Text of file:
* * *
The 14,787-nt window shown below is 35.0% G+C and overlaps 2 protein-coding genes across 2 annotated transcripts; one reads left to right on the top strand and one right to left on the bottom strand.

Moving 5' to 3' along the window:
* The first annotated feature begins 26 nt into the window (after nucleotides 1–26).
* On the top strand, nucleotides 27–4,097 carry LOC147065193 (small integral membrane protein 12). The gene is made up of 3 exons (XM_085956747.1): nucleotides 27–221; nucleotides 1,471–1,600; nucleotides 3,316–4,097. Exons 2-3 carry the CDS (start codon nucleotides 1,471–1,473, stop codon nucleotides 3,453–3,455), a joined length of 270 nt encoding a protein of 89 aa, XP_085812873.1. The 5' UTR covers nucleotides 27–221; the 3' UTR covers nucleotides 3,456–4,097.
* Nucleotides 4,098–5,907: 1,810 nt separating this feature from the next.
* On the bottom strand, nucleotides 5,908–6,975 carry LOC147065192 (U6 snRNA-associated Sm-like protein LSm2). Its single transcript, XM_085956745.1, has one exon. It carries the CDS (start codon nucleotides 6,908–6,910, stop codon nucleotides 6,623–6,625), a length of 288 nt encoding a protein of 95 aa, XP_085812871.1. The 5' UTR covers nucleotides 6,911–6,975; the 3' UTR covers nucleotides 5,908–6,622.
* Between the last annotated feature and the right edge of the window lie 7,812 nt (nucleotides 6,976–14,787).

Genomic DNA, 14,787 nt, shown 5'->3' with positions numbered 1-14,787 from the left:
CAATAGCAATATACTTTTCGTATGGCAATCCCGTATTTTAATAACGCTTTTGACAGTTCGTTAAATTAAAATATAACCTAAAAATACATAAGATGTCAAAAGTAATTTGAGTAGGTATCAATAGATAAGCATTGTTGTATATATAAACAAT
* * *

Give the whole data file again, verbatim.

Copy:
The 14,787-nt window shown below is 35.0% G+C and overlaps 2 protein-coding genes across 2 annotated transcripts; one reads left to right on the top strand and one right to left on the bottom strand.

Moving 5' to 3' along the window:
* The first annotated feature begins 26 nt into the window (after nucleotides 1–26).
* On the top strand, nucleotides 27–4,097 carry LOC147065193 (small integral membrane protein 12). The gene is made up of 3 exons (XM_085956747.1): nucleotides 27–221; nucleotides 1,471–1,600; nucleotides 3,316–4,097. Exons 2-3 carry the CDS (start codon nucleotides 1,471–1,473, stop codon nucleotides 3,453–3,455), a joined length of 270 nt encoding a protein of 89 aa, XP_085812873.1. The 5' UTR covers nucleotides 27–221; the 3' UTR covers nucleotides 3,456–4,097.
* Nucleotides 4,098–5,907: 1,810 nt separating this feature from the next.
* On the bottom strand, nucleotides 5,908–6,975 carry LOC147065192 (U6 snRNA-associated Sm-like protein LSm2). Its single transcript, XM_085956745.1, has one exon. It carries the CDS (start codon nucleotides 6,908–6,910, stop codon nucleotides 6,623–6,625), a length of 288 nt encoding a protein of 95 aa, XP_085812871.1. The 5' UTR covers nucleotides 6,911–6,975; the 3' UTR covers nucleotides 5,908–6,622.
* Between the last annotated feature and the right edge of the window lie 7,812 nt (nucleotides 6,976–14,787).

Genomic DNA, 14,787 nt, shown 5'->3' with positions numbered 1-14,787 from the left:
CAATAGCAATATACTTTTCGTATGGCAATCCCGTATTTTAATAACGCTTTTGACAGTTCGTTAAATTAAAATATAACCTAAAAATACATAAGATGTCAAAAGTAATTTGAGTAGGTATCAATAGATAAGCATTGTTGTATATATAAACAAT